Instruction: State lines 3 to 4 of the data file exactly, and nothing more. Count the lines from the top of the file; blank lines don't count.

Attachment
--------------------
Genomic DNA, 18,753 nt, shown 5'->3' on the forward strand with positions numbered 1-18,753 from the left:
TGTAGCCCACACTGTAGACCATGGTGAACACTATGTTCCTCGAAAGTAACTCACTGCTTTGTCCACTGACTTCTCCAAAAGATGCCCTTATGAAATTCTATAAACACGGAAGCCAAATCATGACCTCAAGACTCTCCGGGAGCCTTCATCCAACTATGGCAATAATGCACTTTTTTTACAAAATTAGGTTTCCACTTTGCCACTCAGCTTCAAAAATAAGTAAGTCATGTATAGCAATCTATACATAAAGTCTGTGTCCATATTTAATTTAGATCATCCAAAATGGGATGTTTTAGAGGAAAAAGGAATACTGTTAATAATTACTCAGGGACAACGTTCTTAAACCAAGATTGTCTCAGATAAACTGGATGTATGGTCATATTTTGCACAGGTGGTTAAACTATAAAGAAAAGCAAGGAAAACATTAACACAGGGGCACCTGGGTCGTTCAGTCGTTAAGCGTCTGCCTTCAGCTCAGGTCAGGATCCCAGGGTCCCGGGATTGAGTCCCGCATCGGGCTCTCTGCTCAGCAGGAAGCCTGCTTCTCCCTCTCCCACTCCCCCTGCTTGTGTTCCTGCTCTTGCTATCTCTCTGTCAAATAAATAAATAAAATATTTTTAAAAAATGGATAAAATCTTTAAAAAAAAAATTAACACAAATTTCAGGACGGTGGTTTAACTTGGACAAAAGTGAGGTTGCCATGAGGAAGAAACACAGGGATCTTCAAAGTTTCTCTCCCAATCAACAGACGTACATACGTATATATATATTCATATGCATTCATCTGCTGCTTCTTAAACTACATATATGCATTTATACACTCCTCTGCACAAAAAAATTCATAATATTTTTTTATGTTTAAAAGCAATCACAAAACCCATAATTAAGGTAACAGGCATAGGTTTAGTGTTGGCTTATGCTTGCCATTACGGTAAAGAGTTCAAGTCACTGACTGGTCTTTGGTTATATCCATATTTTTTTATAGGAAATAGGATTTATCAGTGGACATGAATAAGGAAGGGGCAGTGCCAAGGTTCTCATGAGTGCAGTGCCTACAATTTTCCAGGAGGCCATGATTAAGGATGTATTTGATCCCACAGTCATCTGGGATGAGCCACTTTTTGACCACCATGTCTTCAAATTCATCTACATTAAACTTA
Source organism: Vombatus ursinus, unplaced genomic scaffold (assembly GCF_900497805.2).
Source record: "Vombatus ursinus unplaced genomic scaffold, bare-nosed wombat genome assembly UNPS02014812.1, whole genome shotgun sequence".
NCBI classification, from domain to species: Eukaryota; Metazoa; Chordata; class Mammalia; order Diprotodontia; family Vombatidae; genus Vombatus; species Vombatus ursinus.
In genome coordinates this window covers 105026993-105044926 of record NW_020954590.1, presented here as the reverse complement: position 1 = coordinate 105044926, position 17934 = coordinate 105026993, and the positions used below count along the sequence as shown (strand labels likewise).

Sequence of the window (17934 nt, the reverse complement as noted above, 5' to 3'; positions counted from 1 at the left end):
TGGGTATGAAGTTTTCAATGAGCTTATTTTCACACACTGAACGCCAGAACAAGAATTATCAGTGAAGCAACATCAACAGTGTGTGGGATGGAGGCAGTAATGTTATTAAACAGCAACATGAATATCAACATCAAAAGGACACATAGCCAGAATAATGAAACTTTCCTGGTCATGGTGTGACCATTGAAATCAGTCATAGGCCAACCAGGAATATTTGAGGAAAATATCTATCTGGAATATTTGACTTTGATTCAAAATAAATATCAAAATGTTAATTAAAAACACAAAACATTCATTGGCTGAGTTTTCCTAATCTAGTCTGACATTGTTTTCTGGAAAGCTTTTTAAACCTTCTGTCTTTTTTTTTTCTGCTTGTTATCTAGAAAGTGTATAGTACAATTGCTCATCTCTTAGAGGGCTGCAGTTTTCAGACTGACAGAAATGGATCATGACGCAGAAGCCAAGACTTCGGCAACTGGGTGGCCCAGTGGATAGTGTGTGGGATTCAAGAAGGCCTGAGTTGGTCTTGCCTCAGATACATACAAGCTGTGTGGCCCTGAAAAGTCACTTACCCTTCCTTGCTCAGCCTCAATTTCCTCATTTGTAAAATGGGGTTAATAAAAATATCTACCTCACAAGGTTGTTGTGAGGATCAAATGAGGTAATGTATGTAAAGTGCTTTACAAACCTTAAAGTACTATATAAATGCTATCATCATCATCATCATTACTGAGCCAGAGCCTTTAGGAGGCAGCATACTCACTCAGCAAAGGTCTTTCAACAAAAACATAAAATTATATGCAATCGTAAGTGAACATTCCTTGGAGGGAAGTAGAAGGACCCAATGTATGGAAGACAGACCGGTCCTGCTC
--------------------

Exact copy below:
Source organism: Vombatus ursinus, unplaced genomic scaffold (assembly GCF_900497805.2).
Source record: "Vombatus ursinus unplaced genomic scaffold, bare-nosed wombat genome assembly UNPS02014812.1, whole genome shotgun sequence".